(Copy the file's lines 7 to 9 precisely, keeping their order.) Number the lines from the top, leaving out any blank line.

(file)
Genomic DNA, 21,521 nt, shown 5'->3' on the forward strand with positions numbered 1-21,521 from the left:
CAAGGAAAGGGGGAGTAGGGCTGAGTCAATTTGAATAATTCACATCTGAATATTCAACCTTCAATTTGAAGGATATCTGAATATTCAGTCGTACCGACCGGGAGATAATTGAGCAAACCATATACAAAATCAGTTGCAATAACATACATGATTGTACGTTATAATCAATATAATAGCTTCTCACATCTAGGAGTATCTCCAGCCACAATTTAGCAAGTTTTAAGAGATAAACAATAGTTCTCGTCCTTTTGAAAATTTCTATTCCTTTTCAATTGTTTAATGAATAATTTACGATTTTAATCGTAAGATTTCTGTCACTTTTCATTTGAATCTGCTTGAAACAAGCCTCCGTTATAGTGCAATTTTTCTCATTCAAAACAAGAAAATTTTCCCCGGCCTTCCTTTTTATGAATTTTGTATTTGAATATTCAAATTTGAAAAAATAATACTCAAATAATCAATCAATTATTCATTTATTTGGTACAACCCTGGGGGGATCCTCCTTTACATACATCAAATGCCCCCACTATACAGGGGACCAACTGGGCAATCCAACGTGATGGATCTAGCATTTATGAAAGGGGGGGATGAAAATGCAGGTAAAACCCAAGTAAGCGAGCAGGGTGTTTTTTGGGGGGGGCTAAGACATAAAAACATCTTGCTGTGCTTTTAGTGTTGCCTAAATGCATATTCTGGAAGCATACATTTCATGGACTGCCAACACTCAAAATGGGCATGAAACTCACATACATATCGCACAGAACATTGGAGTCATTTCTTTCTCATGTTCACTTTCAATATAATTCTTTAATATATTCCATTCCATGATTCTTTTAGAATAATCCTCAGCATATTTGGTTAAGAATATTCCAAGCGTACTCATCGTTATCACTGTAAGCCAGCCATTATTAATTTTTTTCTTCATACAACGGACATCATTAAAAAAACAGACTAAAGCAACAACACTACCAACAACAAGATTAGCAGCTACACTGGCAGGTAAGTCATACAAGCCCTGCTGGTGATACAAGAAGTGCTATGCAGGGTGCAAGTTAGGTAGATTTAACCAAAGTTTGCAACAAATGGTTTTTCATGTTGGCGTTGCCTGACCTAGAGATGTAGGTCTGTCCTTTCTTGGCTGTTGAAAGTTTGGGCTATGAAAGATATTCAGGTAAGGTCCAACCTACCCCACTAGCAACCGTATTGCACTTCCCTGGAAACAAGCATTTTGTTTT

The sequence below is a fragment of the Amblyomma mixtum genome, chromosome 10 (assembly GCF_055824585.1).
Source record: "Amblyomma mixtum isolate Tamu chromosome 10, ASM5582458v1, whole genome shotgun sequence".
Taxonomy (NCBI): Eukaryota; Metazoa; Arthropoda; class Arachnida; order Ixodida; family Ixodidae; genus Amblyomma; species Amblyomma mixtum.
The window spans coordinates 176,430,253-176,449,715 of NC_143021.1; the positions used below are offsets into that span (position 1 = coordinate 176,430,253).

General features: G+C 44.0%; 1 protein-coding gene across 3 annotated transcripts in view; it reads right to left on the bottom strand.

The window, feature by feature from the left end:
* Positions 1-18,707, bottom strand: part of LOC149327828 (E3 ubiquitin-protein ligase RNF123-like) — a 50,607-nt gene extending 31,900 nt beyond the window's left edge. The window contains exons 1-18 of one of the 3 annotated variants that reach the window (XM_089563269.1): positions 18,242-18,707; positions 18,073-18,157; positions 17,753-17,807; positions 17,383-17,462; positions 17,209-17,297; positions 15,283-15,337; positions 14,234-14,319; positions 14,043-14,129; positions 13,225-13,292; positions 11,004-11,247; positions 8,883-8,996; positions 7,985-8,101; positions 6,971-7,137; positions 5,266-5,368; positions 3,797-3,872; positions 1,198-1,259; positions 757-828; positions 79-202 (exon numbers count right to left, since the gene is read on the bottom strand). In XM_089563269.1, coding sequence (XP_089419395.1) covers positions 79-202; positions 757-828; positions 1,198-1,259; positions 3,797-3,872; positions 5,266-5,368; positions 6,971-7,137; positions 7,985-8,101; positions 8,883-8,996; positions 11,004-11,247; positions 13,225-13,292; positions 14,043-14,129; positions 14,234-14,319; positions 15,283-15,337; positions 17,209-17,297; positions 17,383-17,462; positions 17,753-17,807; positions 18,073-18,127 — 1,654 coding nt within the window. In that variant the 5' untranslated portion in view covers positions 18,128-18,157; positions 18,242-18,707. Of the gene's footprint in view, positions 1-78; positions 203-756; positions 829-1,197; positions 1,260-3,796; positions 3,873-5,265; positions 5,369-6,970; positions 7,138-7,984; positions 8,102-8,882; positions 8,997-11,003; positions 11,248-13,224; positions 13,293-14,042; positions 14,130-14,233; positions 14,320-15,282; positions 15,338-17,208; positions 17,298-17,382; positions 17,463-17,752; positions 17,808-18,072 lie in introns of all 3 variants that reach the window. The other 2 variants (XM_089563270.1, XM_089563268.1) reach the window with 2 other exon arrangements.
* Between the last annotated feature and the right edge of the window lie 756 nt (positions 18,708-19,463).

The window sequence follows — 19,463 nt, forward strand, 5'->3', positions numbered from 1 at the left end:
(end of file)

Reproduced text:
General features: G+C 44.0%; 1 protein-coding gene across 3 annotated transcripts in view; it reads right to left on the bottom strand.

The window, feature by feature from the left end:
* Positions 1-18,707, bottom strand: part of LOC149327828 (E3 ubiquitin-protein ligase RNF123-like) — a 50,607-nt gene extending 31,900 nt beyond the window's left edge. The window contains exons 1-18 of one of the 3 annotated variants that reach the window (XM_089563269.1): positions 18,242-18,707; positions 18,073-18,157; positions 17,753-17,807; positions 17,383-17,462; positions 17,209-17,297; positions 15,283-15,337; positions 14,234-14,319; positions 14,043-14,129; positions 13,225-13,292; positions 11,004-11,247; positions 8,883-8,996; positions 7,985-8,101; positions 6,971-7,137; positions 5,266-5,368; positions 3,797-3,872; positions 1,198-1,259; positions 757-828; positions 79-202 (exon numbers count right to left, since the gene is read on the bottom strand). In XM_089563269.1, coding sequence (XP_089419395.1) covers positions 79-202; positions 757-828; positions 1,198-1,259; positions 3,797-3,872; positions 5,266-5,368; positions 6,971-7,137; positions 7,985-8,101; positions 8,883-8,996; positions 11,004-11,247; positions 13,225-13,292; positions 14,043-14,129; positions 14,234-14,319; positions 15,283-15,337; positions 17,209-17,297; positions 17,383-17,462; positions 17,753-17,807; positions 18,073-18,127 — 1,654 coding nt within the window. In that variant the 5' untranslated portion in view covers positions 18,128-18,157; positions 18,242-18,707. Of the gene's footprint in view, positions 1-78; positions 203-756; positions 829-1,197; positions 1,260-3,796; positions 3,873-5,265; positions 5,369-6,970; positions 7,138-7,984; positions 8,102-8,882; positions 8,997-11,003; positions 11,248-13,224; positions 13,293-14,042; positions 14,130-14,233; positions 14,320-15,282; positions 15,338-17,208; positions 17,298-17,382; positions 17,463-17,752; positions 17,808-18,072 lie in introns of all 3 variants that reach the window. The other 2 variants (XM_089563270.1, XM_089563268.1) reach the window with 2 other exon arrangements.